Legal paraprofessionals can now be licensed in Colorado

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Legal paraprofessionals can now be licensed in Colorado, making this one of five states that give some form of limited license for non-lawyers to practice law.

The new Rule 207 of the Colorado Rules of Civil Procedure, approved by the Colorado Supreme Court yesterday (March 27), aims to make legal representation more widely available and more affordable to people in domestic-relations matters like divorce and allocation of parental responsibility.

The rule allows licensed legal paraprofessionals — or LLPs — to complete and file standard pleadings, and represent their clients in mediation. 

They also may accompany their clients to court and answer a court’s factual questions, though they may not present oral argument or examine witnesses in a hearing.

In Fiscal Year 2022, 74 percent of parties involved in Colorado domestic-relations cases such as marriage dissolution and allocation of parental responsibility represented themselves, according to a news release from the Colorado Judicial Department.

“Making it easier for people to secure legal representation in these often difficult matters has been a long-term goal of our commitment to ensuring access to justice for all Coloradans,” said Colorado Supreme Court Chief Justice Brian D. Boatright.

“Allowing non-lawyers to provide limited legal representation for people who otherwise couldn’t afford it will not only help those litigants, but it will help the courts efficiently and effectively handle their cases.”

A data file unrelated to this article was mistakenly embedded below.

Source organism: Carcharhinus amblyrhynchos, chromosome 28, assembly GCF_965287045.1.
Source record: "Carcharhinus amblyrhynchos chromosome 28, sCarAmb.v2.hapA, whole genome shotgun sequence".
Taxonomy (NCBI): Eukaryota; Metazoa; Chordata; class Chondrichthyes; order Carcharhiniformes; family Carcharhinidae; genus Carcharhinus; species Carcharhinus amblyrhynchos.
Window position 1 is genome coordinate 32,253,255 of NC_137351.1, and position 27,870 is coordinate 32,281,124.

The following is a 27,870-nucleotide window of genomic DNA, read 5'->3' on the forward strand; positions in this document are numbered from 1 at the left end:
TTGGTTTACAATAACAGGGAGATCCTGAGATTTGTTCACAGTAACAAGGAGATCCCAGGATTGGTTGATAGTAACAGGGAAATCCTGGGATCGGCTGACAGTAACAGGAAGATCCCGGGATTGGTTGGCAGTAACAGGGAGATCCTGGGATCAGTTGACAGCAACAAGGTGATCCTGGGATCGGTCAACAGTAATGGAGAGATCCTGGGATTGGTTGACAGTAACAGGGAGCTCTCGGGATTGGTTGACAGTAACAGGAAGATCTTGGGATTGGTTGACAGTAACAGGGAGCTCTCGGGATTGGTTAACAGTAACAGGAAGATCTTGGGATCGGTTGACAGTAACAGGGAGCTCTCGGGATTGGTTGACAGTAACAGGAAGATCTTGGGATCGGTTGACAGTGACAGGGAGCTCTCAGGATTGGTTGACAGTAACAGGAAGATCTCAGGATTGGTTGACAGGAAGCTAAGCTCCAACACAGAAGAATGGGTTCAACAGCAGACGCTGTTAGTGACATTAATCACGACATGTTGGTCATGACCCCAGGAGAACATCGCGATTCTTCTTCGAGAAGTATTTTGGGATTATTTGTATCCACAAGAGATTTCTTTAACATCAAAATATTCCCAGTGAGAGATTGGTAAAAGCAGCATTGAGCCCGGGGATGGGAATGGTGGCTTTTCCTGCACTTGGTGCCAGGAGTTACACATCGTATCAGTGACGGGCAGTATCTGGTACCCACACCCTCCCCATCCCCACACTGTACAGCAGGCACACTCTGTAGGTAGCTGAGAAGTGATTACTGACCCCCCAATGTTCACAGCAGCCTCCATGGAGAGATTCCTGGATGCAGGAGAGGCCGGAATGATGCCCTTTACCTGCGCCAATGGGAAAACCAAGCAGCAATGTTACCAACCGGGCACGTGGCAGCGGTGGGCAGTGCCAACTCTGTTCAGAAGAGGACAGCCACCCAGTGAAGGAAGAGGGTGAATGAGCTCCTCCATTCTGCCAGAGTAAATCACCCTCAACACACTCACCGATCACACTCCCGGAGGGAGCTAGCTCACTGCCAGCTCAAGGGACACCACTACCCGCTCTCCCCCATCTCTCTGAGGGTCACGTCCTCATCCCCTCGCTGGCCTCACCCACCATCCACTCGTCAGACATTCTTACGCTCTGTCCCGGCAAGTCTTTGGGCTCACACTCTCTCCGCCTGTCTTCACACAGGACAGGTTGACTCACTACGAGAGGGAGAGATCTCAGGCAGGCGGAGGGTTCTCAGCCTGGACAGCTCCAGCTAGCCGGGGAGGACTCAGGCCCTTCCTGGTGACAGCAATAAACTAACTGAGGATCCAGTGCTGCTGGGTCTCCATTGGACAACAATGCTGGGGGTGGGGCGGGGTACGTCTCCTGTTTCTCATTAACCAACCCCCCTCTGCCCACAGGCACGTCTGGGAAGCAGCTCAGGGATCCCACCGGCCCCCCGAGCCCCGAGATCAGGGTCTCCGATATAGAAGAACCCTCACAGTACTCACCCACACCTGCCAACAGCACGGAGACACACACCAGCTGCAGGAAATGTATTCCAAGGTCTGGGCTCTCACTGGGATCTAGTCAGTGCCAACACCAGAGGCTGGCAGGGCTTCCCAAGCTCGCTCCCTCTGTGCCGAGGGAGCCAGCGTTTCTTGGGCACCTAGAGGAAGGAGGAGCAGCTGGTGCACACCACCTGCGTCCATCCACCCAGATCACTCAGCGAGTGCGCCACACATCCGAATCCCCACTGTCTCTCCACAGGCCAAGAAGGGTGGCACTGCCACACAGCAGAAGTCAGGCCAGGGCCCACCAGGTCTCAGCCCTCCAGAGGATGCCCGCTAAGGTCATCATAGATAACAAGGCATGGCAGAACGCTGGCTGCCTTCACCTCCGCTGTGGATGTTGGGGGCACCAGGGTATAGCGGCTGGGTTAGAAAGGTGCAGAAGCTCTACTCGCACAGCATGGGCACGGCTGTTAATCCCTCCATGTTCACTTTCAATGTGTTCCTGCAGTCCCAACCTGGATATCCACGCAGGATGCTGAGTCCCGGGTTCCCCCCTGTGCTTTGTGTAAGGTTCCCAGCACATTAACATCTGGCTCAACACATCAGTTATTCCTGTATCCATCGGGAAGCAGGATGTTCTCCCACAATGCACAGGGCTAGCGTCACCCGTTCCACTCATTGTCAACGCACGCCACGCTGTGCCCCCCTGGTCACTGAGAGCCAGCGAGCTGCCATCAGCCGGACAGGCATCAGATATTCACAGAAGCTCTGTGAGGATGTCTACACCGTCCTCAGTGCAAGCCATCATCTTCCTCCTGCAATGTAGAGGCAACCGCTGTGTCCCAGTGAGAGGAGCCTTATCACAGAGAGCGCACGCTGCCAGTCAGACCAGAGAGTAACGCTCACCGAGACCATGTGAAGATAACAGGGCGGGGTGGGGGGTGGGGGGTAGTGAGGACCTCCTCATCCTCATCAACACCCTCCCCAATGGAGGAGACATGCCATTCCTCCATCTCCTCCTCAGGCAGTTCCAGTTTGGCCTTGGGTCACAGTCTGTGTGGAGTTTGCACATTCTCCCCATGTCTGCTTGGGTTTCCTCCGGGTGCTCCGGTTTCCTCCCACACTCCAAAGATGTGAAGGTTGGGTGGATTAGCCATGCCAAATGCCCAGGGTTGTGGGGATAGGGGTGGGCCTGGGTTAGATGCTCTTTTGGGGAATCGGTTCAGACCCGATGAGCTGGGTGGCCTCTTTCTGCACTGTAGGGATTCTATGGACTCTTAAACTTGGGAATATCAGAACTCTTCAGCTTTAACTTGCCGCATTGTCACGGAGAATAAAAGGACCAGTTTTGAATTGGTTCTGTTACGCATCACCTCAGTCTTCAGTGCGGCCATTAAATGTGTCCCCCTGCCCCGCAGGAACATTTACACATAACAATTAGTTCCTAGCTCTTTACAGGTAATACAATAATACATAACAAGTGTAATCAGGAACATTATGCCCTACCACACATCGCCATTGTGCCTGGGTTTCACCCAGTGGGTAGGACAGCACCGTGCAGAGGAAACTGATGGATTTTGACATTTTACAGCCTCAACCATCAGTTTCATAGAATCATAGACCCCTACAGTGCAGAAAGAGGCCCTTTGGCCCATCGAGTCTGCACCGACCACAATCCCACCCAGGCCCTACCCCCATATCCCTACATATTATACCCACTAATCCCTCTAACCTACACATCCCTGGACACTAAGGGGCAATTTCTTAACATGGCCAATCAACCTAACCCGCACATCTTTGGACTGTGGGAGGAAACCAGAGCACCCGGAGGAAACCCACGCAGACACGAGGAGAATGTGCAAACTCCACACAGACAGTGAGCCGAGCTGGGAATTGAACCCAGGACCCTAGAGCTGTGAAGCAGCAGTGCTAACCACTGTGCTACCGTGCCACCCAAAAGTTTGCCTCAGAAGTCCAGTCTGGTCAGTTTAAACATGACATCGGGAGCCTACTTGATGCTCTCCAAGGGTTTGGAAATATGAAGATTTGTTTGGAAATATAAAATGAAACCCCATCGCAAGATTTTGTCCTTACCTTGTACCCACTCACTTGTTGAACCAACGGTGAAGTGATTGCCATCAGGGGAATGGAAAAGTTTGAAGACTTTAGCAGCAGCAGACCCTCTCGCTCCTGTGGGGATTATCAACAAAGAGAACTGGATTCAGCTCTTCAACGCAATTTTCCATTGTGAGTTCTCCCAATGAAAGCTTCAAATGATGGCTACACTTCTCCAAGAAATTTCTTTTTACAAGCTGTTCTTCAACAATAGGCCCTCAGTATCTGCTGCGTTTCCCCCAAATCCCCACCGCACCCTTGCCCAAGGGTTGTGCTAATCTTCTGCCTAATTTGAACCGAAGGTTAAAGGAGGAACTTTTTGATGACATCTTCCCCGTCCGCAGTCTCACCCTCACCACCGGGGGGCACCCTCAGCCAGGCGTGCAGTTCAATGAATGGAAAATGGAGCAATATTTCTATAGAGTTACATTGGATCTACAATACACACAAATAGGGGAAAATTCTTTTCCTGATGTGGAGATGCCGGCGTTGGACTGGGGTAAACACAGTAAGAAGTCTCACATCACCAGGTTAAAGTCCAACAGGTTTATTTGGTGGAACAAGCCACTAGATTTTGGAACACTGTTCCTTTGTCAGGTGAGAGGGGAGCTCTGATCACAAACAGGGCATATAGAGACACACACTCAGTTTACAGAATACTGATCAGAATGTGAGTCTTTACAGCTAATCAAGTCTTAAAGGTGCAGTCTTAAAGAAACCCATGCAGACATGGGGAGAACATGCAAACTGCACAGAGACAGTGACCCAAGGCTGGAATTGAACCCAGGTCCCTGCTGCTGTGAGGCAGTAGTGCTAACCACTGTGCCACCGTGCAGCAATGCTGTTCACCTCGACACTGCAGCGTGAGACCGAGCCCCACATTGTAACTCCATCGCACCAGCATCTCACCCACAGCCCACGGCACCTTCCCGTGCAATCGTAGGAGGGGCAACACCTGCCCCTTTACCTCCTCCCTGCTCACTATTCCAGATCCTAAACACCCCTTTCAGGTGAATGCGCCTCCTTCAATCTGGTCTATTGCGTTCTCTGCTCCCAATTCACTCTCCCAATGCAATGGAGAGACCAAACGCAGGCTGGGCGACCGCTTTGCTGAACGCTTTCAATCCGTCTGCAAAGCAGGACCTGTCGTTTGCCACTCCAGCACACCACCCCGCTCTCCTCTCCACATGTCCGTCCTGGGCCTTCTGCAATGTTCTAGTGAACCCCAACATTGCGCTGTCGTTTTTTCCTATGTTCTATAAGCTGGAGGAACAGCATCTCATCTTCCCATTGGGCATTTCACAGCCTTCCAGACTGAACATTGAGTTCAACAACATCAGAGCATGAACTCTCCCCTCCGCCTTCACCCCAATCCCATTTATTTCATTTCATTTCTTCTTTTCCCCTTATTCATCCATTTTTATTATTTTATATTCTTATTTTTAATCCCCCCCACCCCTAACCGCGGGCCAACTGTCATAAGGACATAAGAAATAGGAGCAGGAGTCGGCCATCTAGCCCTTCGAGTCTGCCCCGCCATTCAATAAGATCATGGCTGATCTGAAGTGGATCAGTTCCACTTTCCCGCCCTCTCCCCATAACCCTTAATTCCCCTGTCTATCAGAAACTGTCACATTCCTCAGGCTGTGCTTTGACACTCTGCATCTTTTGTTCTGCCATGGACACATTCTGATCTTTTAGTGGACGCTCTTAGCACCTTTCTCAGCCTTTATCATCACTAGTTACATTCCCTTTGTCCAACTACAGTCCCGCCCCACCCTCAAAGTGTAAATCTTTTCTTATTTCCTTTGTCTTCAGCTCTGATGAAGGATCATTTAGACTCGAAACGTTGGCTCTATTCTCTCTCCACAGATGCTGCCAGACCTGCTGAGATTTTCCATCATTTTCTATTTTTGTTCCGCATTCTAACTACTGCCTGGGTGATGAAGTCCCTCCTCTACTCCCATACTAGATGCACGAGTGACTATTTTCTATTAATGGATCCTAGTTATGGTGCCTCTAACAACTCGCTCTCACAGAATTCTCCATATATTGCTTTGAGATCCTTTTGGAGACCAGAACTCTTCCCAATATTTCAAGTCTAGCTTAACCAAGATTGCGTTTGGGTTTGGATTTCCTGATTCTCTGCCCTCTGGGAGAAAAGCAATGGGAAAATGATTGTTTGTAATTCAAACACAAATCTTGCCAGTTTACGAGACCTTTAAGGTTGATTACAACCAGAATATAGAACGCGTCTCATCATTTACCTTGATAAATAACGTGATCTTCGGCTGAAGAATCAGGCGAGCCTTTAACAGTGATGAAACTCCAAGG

LLPs will have to pass a written exam administered by the Office of Attorney Regulation Counsel, They’ll be subject to character and fitness standards similar to those required of licensed attorneys.

Before taking the exam, applicants must complete 1,500 hours of substantive law-related practical experience, including 500 hours of experience in Colorado family law, within the three years immediately preceding the date of the examination. There are other educational requirements, but the Court approved an exception to the educational requirements for individuals who have worked for three years in family law.

Applicants also will have to pass an ethics class, pass a professional conduct exam, and complete continuing legal education requirements, and they’ll be subject to a complaint and discipline process similar to that of licensed attorneys.

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